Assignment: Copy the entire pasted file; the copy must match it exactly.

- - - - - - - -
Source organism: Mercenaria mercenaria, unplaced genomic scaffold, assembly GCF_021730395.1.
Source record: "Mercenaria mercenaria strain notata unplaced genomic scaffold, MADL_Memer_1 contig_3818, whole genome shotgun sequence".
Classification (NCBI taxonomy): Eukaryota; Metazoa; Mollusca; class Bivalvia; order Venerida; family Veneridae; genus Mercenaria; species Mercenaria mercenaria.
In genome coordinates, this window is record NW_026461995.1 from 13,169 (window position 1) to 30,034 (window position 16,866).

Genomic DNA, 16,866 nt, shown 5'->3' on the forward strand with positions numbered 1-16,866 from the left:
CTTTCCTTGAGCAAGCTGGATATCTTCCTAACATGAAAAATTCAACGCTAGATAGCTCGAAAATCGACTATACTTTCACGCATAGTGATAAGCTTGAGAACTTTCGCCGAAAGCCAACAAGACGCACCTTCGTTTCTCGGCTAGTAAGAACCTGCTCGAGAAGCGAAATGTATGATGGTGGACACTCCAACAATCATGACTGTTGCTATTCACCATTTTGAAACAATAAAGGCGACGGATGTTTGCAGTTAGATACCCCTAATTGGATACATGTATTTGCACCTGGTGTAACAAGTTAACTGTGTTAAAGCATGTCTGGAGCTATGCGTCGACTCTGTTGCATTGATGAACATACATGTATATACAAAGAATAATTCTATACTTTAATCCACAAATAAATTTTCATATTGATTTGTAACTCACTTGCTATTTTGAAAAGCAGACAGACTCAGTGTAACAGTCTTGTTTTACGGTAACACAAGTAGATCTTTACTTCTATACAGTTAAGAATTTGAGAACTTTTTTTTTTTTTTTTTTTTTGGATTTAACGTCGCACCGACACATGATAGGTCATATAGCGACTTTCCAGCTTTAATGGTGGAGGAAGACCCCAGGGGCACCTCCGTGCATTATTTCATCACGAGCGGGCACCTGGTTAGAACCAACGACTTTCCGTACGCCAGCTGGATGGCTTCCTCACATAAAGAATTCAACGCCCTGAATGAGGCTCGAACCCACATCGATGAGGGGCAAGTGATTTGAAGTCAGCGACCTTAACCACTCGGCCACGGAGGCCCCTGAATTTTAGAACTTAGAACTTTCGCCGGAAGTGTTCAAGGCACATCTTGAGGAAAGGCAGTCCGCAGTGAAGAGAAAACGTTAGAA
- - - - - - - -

Source organism: Mercenaria mercenaria, unplaced genomic scaffold, assembly GCF_021730395.1.
Source record: "Mercenaria mercenaria strain notata unplaced genomic scaffold, MADL_Memer_1 contig_3818, whole genome shotgun sequence".
Classification (NCBI taxonomy): Eukaryota; Metazoa; Mollusca; class Bivalvia; order Venerida; family Veneridae; genus Mercenaria; species Mercenaria mercenaria.
In genome coordinates, this window is record NW_026461995.1 from 13,169 (window position 1) to 30,034 (window position 16,866).

Genomic DNA, 16,866 nt, shown 5'->3' on the forward strand with positions numbered 1-16,866 from the left:
CTTTCCTTGAGCAAGCTGGATATCTTCCTAACATGAAAAATTCAACGCTAGATAGCTCGAAAATCGACTATACTTTCACGCATAGTGATAAGCTTGAGAACTTTCGCCGAAAGCCAACAAGACGCACCTTCGTTTCTCGGCTAGTAAGAACCTGCTCGAGAAGCGAAATGTATGATGGTGGACACTCCAACAATCATGACTGTTGCTATTCACCATTTTGAAACAATAAAGGCGACGGATGTTTGCAGTTAGATACCCCTAATTGGATACATGTATTTGCACCTGGTGTAACAAGTTAACTGTGTTAAAGCATGTCTGGAGCTATGCGTCGACTCTGTTGCATTGATGAACATACATGTATATACAAAGAATAATTCTATACTTTAATCCACAAATAAATTTTCATATTGATTTGTAACTCACTTGCTATTTTGAAAAGCAGACAGACTCAGTGTAACAGTCTTGTTTTACGGTAACACAAGTAGATCTTTACTTCTATACAGTTAAGAATTTGAGAACTTTTTTTTTTTTTTTTTTTTTGGATTTAACGTCGCACCGACACATGATAGGTCATATAGCGACTTTCCAGCTTTAATGGTGGAGGAAGACCCCAGGGGCACCTCCGTGCATTATTTCATCACGAGCGGGCACCTGGTTAGAACCAACGACTTTCCGTACGCCAGCTGGATGGCTTCCTCACATAAAGAATTCAACGCCCTGAATGAGGCTCGAACCCACATCGATGAGGGGCAAGTGATTTGAAGTCAGCGACCTTAACCACTCGGCCACGGAGGCCCCTGAATTTTAGAACTTAGAACTTTCGCCGGAAGTGTTCAAGGCACATCTTGAGGAAAGGCAGTCCGCAGTGAAGAGAAAACGTTAGAA